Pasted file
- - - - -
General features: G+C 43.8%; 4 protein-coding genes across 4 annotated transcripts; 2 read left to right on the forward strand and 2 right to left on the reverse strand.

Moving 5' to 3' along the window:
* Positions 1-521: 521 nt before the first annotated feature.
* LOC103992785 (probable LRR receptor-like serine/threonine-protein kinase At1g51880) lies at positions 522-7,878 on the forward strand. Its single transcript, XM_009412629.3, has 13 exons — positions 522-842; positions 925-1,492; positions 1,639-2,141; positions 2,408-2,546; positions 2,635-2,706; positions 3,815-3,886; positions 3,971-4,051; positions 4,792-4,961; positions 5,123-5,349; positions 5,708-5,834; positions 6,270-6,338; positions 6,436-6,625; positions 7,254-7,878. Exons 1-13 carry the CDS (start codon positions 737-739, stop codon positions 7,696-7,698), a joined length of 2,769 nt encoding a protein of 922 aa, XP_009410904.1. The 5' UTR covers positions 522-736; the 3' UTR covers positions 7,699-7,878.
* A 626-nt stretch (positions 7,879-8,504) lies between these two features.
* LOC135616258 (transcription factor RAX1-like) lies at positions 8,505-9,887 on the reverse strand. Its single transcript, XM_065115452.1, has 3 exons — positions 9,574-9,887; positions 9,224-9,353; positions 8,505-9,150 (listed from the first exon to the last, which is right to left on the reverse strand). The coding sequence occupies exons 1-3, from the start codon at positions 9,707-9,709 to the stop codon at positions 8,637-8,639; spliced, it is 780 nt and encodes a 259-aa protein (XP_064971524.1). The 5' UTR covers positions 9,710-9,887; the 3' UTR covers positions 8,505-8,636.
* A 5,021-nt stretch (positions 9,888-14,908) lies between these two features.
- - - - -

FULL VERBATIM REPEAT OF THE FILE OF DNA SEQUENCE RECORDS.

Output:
General features: G+C 43.8%; 4 protein-coding genes across 4 annotated transcripts; 2 read left to right on the forward strand and 2 right to left on the reverse strand.

Moving 5' to 3' along the window:
* Positions 1-521: 521 nt before the first annotated feature.
* LOC103992785 (probable LRR receptor-like serine/threonine-protein kinase At1g51880) lies at positions 522-7,878 on the forward strand. Its single transcript, XM_009412629.3, has 13 exons — positions 522-842; positions 925-1,492; positions 1,639-2,141; positions 2,408-2,546; positions 2,635-2,706; positions 3,815-3,886; positions 3,971-4,051; positions 4,792-4,961; positions 5,123-5,349; positions 5,708-5,834; positions 6,270-6,338; positions 6,436-6,625; positions 7,254-7,878. Exons 1-13 carry the CDS (start codon positions 737-739, stop codon positions 7,696-7,698), a joined length of 2,769 nt encoding a protein of 922 aa, XP_009410904.1. The 5' UTR covers positions 522-736; the 3' UTR covers positions 7,699-7,878.
* A 626-nt stretch (positions 7,879-8,504) lies between these two features.
* LOC135616258 (transcription factor RAX1-like) lies at positions 8,505-9,887 on the reverse strand. Its single transcript, XM_065115452.1, has 3 exons — positions 9,574-9,887; positions 9,224-9,353; positions 8,505-9,150 (listed from the first exon to the last, which is right to left on the reverse strand). The coding sequence occupies exons 1-3, from the start codon at positions 9,707-9,709 to the stop codon at positions 8,637-8,639; spliced, it is 780 nt and encodes a 259-aa protein (XP_064971524.1). The 5' UTR covers positions 9,710-9,887; the 3' UTR covers positions 8,505-8,636.
* A 5,021-nt stretch (positions 9,888-14,908) lies between these two features.